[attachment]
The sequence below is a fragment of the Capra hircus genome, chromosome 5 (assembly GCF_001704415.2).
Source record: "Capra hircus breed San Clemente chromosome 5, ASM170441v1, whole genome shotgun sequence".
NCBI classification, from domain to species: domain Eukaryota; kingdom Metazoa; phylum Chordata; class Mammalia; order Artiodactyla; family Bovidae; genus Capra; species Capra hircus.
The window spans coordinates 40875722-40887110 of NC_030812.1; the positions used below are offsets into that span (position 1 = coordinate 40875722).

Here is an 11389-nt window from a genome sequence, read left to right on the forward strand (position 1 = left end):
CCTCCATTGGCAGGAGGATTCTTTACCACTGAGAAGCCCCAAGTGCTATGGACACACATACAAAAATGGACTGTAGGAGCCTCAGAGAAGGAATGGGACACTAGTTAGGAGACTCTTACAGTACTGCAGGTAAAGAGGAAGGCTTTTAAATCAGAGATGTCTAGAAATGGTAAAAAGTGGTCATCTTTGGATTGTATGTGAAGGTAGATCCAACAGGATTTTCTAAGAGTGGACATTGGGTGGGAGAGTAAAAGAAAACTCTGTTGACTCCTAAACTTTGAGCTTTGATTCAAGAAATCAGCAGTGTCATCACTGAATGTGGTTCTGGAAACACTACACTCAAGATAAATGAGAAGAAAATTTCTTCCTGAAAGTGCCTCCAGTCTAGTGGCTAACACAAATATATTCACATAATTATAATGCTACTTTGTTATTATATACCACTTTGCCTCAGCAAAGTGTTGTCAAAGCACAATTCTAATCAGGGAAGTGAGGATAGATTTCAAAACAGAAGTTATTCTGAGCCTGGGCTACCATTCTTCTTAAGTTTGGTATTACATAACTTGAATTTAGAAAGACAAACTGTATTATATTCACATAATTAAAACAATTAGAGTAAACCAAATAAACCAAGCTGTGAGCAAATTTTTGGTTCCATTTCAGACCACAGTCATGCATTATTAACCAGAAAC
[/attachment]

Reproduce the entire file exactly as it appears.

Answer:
The sequence below is a fragment of the Capra hircus genome, chromosome 5 (assembly GCF_001704415.2).
Source record: "Capra hircus breed San Clemente chromosome 5, ASM170441v1, whole genome shotgun sequence".
NCBI classification, from domain to species: domain Eukaryota; kingdom Metazoa; phylum Chordata; class Mammalia; order Artiodactyla; family Bovidae; genus Capra; species Capra hircus.
The window spans coordinates 40875722-40887110 of NC_030812.1; the positions used below are offsets into that span (position 1 = coordinate 40875722).

Here is an 11389-nt window from a genome sequence, read left to right on the forward strand (position 1 = left end):
CCTCCATTGGCAGGAGGATTCTTTACCACTGAGAAGCCCCAAGTGCTATGGACACACATACAAAAATGGACTGTAGGAGCCTCAGAGAAGGAATGGGACACTAGTTAGGAGACTCTTACAGTACTGCAGGTAAAGAGGAAGGCTTTTAAATCAGAGATGTCTAGAAATGGTAAAAAGTGGTCATCTTTGGATTGTATGTGAAGGTAGATCCAACAGGATTTTCTAAGAGTGGACATTGGGTGGGAGAGTAAAAGAAAACTCTGTTGACTCCTAAACTTTGAGCTTTGATTCAAGAAATCAGCAGTGTCATCACTGAATGTGGTTCTGGAAACACTACACTCAAGATAAATGAGAAGAAAATTTCTTCCTGAAAGTGCCTCCAGTCTAGTGGCTAACACAAATATATTCACATAATTATAATGCTACTTTGTTATTATATACCACTTTGCCTCAGCAAAGTGTTGTCAAAGCACAATTCTAATCAGGGAAGTGAGGATAGATTTCAAAACAGAAGTTATTCTGAGCCTGGGCTACCATTCTTCTTAAGTTTGGTATTACATAACTTGAATTTAGAAAGACAAACTGTATTATATTCACATAATTAAAACAATTAGAGTAAACCAAATAAACCAAGCTGTGAGCAAATTTTTGGTTCCATTTCAGACCACAGTCATGCATTATTAACCAGAAAC